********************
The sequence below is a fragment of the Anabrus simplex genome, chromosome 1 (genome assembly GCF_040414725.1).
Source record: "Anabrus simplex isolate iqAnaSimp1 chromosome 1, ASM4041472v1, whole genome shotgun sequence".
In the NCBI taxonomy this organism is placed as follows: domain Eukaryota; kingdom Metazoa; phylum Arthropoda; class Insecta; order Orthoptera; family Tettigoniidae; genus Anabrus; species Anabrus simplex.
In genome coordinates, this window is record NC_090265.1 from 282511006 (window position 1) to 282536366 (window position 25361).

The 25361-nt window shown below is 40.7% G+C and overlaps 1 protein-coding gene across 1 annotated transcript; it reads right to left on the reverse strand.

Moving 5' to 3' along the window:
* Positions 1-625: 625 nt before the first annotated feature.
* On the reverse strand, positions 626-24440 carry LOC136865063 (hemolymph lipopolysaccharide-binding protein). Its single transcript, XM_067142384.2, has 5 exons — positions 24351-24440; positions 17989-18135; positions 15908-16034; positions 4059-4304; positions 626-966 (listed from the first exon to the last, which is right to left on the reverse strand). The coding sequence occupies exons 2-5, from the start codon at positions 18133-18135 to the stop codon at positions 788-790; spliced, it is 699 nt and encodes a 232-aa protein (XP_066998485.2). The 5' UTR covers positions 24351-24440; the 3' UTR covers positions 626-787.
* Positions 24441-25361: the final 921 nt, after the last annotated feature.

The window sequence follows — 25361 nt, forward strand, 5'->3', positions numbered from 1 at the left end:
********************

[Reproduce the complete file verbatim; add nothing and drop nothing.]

The sequence below is a fragment of the Anabrus simplex genome, chromosome 1 (genome assembly GCF_040414725.1).
Source record: "Anabrus simplex isolate iqAnaSimp1 chromosome 1, ASM4041472v1, whole genome shotgun sequence".
In the NCBI taxonomy this organism is placed as follows: domain Eukaryota; kingdom Metazoa; phylum Arthropoda; class Insecta; order Orthoptera; family Tettigoniidae; genus Anabrus; species Anabrus simplex.
In genome coordinates, this window is record NC_090265.1 from 282511006 (window position 1) to 282536366 (window position 25361).

The 25361-nt window shown below is 40.7% G+C and overlaps 1 protein-coding gene across 1 annotated transcript; it reads right to left on the reverse strand.

Moving 5' to 3' along the window:
* Positions 1-625: 625 nt before the first annotated feature.
* On the reverse strand, positions 626-24440 carry LOC136865063 (hemolymph lipopolysaccharide-binding protein). Its single transcript, XM_067142384.2, has 5 exons — positions 24351-24440; positions 17989-18135; positions 15908-16034; positions 4059-4304; positions 626-966 (listed from the first exon to the last, which is right to left on the reverse strand). The coding sequence occupies exons 2-5, from the start codon at positions 18133-18135 to the stop codon at positions 788-790; spliced, it is 699 nt and encodes a 232-aa protein (XP_066998485.2). The 5' UTR covers positions 24351-24440; the 3' UTR covers positions 626-787.
* Positions 24441-25361: the final 921 nt, after the last annotated feature.

The window sequence follows — 25361 nt, forward strand, 5'->3', positions numbered from 1 at the left end: